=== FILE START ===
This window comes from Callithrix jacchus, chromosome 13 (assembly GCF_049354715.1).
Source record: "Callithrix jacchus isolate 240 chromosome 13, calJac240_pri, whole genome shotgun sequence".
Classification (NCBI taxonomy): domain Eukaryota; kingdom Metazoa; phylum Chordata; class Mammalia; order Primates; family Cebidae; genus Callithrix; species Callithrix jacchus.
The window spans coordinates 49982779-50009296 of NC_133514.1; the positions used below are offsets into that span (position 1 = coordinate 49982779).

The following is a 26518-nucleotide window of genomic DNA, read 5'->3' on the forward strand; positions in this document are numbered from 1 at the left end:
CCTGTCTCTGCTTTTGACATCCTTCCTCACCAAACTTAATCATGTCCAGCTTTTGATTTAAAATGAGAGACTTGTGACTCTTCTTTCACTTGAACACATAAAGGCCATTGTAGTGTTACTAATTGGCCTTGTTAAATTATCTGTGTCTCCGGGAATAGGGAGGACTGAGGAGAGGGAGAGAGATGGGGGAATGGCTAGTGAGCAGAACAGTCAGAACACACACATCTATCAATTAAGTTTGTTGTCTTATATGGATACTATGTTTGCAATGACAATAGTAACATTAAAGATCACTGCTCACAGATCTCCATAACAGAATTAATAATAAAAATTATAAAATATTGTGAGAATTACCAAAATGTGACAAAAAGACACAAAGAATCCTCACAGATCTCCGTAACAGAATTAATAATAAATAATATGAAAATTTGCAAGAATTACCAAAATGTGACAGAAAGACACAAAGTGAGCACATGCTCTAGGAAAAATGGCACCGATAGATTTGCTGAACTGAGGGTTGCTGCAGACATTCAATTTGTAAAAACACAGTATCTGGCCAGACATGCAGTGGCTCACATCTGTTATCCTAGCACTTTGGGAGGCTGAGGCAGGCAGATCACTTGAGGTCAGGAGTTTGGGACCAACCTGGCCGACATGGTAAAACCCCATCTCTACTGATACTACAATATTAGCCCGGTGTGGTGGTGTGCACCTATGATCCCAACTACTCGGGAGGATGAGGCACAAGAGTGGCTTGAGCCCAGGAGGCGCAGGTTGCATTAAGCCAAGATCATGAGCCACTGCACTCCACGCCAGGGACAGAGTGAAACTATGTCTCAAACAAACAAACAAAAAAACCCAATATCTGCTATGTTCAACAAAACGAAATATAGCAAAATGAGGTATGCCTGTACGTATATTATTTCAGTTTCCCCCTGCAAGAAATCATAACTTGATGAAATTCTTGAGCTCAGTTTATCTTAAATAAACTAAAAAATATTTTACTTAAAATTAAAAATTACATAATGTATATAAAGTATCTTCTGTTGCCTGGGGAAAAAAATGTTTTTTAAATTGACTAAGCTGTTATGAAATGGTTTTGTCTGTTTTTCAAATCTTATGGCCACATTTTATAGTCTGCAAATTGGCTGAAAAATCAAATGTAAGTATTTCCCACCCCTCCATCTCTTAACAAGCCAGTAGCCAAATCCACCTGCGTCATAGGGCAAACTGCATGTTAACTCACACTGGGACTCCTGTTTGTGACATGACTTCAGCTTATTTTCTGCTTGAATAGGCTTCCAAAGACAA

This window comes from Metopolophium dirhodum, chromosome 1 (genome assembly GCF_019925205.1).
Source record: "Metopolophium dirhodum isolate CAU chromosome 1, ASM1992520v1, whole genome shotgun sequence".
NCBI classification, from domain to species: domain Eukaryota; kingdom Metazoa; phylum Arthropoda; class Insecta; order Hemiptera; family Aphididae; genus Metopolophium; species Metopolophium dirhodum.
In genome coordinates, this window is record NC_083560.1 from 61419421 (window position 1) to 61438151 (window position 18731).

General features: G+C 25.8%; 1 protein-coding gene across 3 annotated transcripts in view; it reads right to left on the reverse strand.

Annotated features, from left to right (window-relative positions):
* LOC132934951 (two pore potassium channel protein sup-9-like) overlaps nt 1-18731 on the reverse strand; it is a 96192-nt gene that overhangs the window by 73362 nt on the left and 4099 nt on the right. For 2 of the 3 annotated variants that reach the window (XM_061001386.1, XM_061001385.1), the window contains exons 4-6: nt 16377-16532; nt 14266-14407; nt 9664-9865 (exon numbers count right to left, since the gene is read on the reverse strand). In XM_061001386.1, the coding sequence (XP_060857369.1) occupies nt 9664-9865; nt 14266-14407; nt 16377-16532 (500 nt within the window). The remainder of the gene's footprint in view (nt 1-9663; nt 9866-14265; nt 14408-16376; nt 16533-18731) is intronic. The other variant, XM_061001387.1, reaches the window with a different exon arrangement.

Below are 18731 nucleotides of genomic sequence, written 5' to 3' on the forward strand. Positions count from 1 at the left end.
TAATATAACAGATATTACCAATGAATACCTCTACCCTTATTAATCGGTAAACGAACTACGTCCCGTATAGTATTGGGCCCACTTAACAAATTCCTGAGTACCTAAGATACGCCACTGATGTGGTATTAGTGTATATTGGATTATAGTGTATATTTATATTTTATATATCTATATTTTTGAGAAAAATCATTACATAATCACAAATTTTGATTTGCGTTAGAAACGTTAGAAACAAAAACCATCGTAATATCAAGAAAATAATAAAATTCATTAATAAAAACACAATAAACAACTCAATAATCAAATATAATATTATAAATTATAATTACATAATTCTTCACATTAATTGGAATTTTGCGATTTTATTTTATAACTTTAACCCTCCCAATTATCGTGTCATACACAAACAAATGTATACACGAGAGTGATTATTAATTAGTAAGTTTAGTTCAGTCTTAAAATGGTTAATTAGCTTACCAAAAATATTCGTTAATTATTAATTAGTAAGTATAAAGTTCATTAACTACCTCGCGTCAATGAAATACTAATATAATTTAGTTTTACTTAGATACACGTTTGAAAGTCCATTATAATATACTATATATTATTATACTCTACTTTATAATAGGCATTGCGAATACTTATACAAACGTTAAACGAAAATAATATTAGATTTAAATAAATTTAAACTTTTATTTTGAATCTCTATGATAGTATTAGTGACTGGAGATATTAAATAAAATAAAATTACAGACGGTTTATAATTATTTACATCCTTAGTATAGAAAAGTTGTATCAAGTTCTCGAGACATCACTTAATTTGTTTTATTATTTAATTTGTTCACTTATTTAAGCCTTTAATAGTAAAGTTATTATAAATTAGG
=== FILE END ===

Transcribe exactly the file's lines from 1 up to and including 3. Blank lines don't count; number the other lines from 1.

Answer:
This window comes from Callithrix jacchus, chromosome 13 (assembly GCF_049354715.1).
Source record: "Callithrix jacchus isolate 240 chromosome 13, calJac240_pri, whole genome shotgun sequence".
Classification (NCBI taxonomy): domain Eukaryota; kingdom Metazoa; phylum Chordata; class Mammalia; order Primates; family Cebidae; genus Callithrix; species Callithrix jacchus.